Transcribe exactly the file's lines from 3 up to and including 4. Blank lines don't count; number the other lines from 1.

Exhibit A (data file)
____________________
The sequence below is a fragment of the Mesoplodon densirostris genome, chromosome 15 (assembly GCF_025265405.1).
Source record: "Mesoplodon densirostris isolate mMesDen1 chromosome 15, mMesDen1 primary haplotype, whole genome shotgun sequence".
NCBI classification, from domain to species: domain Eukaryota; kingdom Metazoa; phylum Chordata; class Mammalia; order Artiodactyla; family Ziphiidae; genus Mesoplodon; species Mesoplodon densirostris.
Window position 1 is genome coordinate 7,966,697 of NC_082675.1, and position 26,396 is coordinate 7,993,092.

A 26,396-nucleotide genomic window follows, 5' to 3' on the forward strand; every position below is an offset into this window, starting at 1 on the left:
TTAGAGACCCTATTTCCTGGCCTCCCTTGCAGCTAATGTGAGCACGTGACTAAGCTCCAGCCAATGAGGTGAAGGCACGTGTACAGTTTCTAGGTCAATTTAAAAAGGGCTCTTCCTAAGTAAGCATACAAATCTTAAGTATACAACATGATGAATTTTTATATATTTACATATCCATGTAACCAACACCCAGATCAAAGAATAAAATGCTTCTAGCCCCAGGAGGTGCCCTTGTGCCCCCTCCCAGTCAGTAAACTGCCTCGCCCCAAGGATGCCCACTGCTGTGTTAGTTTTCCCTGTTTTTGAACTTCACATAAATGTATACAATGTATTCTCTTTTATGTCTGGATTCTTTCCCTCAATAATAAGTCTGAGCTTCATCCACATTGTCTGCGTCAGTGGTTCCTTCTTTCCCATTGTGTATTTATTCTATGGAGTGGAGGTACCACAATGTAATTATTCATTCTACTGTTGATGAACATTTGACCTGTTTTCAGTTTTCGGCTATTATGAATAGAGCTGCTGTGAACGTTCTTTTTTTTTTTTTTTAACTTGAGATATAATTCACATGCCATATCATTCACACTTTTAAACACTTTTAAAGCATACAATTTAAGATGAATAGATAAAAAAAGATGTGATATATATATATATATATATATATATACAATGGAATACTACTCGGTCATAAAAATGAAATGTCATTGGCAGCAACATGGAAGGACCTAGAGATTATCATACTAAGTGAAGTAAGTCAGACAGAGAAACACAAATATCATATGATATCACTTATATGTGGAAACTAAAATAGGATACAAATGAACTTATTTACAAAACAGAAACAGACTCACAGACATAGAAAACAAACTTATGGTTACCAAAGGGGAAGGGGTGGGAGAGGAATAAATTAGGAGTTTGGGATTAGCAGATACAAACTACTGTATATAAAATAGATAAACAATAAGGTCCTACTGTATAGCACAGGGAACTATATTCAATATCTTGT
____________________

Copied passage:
NCBI classification, from domain to species: domain Eukaryota; kingdom Metazoa; phylum Chordata; class Mammalia; order Artiodactyla; family Ziphiidae; genus Mesoplodon; species Mesoplodon densirostris.
Window position 1 is genome coordinate 7,966,697 of NC_082675.1, and position 26,396 is coordinate 7,993,092.